Selling a cash-secured put means that you sell or "write" a put option against shares that you do not yet own, but would like to own. In an IRA account the short put must be cash secured, which means that you must have enough cash in your account to buy the shares of they are put to you. Not only must you have enough cash in your account, but during the whole time you are short that put, the cash will be frozen in your account and you cannot use it for any other trade or as collateral for any other option position.
Typically when the IRA investor sells cash secured puts he or she is either hoping to be able to buy a stock for a cheaper price than that at which it is currently trading, or he or she is interested in generating extra income via the sale of the option premium and sells a put at a price where he or she does not expect to be assigned the stock. If the strike price of the option sold is lower than the current price of the stock, the investor would normally hope that the option expires worthless with the stock price above the strike price of the option.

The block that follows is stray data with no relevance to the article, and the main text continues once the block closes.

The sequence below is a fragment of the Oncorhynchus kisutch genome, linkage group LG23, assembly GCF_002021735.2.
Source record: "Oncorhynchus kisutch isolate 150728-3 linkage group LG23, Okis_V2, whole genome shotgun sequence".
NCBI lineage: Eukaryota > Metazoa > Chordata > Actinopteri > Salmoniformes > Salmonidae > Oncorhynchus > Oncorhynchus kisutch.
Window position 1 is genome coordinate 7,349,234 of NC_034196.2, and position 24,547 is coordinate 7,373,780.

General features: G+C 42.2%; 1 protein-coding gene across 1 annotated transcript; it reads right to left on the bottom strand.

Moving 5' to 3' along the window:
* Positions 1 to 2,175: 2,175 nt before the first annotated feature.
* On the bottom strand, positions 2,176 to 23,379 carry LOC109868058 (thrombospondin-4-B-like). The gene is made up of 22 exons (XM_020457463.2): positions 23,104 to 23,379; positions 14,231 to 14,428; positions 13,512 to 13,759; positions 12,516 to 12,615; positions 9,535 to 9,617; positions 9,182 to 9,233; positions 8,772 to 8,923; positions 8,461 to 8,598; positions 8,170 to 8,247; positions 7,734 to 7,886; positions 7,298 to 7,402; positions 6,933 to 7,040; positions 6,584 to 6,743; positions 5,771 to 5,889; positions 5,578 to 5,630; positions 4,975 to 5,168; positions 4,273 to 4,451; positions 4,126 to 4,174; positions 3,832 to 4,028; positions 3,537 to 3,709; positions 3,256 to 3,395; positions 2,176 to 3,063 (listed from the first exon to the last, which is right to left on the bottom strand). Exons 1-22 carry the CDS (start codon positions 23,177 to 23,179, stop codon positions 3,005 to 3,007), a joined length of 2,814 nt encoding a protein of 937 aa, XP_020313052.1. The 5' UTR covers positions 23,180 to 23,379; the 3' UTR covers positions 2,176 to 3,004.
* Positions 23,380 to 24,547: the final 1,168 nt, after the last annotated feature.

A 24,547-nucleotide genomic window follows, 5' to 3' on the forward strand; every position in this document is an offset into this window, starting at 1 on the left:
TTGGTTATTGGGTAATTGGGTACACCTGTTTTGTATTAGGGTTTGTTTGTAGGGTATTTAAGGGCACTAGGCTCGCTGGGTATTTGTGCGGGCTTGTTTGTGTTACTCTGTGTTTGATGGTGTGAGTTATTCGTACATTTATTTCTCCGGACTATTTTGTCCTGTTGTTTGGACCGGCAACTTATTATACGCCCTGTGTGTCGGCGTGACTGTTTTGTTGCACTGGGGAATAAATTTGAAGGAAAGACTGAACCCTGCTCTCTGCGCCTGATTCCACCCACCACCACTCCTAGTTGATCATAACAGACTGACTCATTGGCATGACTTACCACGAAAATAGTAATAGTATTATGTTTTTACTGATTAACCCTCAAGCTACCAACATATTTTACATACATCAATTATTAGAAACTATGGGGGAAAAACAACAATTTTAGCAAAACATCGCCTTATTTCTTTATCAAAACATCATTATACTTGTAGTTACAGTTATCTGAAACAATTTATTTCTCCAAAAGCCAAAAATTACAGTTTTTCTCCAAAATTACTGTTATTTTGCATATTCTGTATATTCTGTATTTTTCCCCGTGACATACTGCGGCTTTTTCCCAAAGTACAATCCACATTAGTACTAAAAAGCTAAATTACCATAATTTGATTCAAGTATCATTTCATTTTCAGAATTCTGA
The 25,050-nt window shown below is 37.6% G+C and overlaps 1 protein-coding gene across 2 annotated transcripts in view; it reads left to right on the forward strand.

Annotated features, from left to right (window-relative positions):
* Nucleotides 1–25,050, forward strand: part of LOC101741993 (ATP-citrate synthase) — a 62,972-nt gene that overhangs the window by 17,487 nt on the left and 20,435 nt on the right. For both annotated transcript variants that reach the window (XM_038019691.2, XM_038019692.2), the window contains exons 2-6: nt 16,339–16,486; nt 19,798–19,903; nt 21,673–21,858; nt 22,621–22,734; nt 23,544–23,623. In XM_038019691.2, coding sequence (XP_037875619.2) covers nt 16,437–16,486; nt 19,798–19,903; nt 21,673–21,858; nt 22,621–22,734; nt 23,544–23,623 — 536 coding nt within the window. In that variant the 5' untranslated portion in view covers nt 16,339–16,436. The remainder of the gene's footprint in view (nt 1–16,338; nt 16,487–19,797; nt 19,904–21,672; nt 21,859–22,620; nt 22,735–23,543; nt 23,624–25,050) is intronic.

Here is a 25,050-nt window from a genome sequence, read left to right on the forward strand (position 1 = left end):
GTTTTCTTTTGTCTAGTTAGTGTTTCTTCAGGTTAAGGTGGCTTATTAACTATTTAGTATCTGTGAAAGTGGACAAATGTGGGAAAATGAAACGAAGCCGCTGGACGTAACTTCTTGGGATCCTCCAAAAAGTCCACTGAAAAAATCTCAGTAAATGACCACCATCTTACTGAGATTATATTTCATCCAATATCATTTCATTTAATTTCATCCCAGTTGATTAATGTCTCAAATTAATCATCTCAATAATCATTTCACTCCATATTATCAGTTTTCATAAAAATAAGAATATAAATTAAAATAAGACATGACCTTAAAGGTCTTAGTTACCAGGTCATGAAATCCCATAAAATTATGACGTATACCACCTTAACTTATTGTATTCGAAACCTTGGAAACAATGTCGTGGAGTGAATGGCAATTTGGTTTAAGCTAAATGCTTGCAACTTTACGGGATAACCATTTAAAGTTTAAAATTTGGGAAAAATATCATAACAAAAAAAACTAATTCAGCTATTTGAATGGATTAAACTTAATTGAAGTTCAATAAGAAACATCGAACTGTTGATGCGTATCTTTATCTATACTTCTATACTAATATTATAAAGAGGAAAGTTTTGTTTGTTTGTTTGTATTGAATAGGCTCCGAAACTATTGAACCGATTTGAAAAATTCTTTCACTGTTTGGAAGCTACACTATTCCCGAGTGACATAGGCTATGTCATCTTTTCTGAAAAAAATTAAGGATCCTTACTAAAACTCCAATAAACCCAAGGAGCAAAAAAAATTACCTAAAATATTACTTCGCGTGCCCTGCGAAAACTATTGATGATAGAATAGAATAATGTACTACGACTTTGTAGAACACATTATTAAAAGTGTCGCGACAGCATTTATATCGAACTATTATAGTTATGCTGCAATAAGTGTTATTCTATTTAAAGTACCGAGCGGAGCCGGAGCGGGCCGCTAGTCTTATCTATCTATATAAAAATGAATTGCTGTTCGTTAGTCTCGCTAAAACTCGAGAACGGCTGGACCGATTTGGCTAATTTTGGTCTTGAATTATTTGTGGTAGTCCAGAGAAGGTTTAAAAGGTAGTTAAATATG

In this case the investor will keep the premium received as income. Let's see how this could work with an example. Let's say we have enough cash to buy shares of Apple Inc. They must be nuts! So why doesn't every one do this? Well, a lot of people do. But there are risks too. Was it worth it? If we have consulted the Almanac and we don't like the look of our prospects, we could limit our risk by entering into a spread. How does this work? Lets go back to the options table and check out some more put prices.
Astute readers will perhaps see where the danger lies here. The problem here is that you could also wipe your entire account out completely if you get overextended. It would not even necessarily take an earthquake or a terrorist attack.
It could just be a generalized world wide economic malaise that affects all high-flying stocks, or something that no one ever expected. It could just be a failure to beat earnings estimates. I am long AAPL.
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